Contrasting the hydrologic response due to land cover and climate change in a mountain headwaters system

Christine E. Pribulick, Lauren M. Foster, Lindsay A. Bearup, Alexis K. Navarre-Sitchler, Kenneth H. Williams, Rosemary W.H. Carroll, Reed M. Maxwell

Research output: Contribution to journalArticlepeer-review

24 Scopus citations


Land cover change due to drought and insect-induced tree mortality or altered vegetation succession is one of the many consequences of anthropogenic climate change. While the hydrologic response to land cover change and increases in temperature have been explored independently, few studies have compared these two impacts in a systematic manner. These changes are particularly important in snow-dominated, headwaters systems that provide streamflow for continental river systems. Here we study the hydrologic impacts of both vegetation change and climate warming along three transects in a mountain headwaters watershed using an integrated hydrologic model. Results show that while impacts due to warming generally outweigh those resulting from vegetation change, the inherent variability within the transects provides varying degrees of response. The combination of both vegetation change and warming results in greater changes to streamflow amount and timing than either impact individually, indicating a nonlinear response from these systems to multiple perturbations. The complexity of response underscores the need to integrate observational data and the challenge of deciphering hydrologic impacts from proxy studies.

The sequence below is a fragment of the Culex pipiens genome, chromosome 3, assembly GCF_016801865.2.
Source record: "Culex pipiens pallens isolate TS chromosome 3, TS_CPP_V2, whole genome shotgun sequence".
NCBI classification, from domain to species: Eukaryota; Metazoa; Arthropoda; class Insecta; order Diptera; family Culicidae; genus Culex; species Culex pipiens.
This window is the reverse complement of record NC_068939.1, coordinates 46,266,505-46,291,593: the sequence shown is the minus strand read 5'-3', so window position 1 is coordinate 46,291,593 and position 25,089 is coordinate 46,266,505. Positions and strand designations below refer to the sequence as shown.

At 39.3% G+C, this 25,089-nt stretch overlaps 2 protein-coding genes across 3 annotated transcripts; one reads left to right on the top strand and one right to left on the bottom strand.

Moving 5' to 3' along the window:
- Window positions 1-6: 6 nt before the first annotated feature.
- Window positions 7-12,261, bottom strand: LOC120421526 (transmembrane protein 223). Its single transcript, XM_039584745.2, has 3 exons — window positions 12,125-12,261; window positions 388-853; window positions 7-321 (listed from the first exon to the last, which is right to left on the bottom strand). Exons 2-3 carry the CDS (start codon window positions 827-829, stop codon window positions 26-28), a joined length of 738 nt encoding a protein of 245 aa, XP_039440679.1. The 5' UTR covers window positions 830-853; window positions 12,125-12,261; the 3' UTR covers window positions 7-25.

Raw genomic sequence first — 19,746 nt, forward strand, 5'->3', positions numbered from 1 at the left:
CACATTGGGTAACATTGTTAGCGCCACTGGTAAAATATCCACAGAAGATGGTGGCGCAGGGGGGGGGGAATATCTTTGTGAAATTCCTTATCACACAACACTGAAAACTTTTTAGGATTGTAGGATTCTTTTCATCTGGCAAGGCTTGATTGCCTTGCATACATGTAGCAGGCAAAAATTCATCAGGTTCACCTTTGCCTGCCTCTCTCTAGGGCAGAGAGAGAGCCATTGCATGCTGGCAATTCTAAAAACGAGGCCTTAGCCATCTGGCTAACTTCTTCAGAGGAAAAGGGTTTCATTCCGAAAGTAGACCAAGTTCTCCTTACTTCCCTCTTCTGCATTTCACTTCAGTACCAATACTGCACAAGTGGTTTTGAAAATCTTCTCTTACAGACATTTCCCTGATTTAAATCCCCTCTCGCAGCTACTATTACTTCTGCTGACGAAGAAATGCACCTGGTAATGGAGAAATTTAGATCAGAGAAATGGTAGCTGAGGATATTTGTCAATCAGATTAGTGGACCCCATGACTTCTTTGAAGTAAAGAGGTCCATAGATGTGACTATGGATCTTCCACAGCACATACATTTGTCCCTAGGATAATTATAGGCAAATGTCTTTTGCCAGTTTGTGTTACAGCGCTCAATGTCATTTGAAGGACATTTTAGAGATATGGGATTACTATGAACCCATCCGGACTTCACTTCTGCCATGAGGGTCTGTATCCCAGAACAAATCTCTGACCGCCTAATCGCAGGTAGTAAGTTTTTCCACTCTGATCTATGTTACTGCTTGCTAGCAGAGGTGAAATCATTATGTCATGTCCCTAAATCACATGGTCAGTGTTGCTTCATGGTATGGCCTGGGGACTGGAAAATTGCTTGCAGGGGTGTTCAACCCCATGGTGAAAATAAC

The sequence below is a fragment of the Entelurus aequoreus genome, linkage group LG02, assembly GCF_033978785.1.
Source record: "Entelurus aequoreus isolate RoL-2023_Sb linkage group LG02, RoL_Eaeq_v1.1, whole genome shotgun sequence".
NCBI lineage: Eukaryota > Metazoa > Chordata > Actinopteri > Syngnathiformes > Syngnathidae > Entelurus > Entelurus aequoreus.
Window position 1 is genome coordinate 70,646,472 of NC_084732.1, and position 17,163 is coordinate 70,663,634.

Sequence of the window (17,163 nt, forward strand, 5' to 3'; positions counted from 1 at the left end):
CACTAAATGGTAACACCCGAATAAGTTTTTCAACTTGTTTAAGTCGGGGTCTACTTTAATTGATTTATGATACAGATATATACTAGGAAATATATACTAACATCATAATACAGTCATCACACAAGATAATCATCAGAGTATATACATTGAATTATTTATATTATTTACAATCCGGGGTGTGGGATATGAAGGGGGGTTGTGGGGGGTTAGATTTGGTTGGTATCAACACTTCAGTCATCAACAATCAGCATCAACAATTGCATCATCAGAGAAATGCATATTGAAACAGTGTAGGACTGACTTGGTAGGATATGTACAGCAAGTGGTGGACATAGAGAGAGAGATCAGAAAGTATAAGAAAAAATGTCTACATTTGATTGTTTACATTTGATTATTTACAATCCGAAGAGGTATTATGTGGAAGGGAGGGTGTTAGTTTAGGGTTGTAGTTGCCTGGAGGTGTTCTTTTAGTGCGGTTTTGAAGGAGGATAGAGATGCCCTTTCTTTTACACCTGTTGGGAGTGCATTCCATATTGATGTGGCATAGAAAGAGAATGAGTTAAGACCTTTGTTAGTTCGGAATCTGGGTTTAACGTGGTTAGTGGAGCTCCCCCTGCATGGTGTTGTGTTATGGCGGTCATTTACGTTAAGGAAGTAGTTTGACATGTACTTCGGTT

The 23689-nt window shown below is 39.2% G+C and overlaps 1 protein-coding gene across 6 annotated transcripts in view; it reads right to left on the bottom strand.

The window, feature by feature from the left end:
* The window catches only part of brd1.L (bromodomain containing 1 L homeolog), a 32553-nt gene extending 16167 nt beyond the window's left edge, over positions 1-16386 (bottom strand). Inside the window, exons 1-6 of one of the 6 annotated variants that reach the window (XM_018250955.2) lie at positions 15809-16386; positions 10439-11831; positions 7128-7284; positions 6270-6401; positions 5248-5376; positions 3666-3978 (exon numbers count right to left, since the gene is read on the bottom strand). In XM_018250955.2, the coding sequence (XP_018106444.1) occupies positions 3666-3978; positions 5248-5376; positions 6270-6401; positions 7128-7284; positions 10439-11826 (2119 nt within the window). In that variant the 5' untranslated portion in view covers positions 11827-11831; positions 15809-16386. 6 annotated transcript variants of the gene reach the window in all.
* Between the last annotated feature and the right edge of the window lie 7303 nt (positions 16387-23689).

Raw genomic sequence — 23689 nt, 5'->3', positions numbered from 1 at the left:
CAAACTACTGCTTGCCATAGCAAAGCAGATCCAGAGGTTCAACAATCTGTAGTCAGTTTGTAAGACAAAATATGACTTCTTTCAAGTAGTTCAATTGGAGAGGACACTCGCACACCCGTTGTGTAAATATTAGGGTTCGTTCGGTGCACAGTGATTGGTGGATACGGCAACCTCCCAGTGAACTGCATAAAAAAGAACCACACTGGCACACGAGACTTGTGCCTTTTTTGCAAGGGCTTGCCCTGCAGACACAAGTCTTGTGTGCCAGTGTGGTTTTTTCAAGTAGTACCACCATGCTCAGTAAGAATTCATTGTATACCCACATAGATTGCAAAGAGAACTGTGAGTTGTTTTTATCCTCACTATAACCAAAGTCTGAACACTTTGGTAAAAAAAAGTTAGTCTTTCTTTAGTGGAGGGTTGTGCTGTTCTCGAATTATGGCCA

Original languageEnglish (US)
Pages (from-to)1431-1438
Number of pages8
Issue number8
StatePublished - Dec 1 2016
Externally publishedYes

All Science Journal Classification (ASJC) codes

  • Ecology, Evolution, Behavior and Systematics
  • Aquatic Science
  • Ecology
  • Earth-Surface Processes


  • climate change
  • headwaters
  • hydrologic response
  • integrated hydrologic modeling
  • land cover change
  • mountain


Dive into the research topics of 'Contrasting the hydrologic response due to land cover and climate change in a mountain headwaters system'. Together they form a unique fingerprint.

Cite this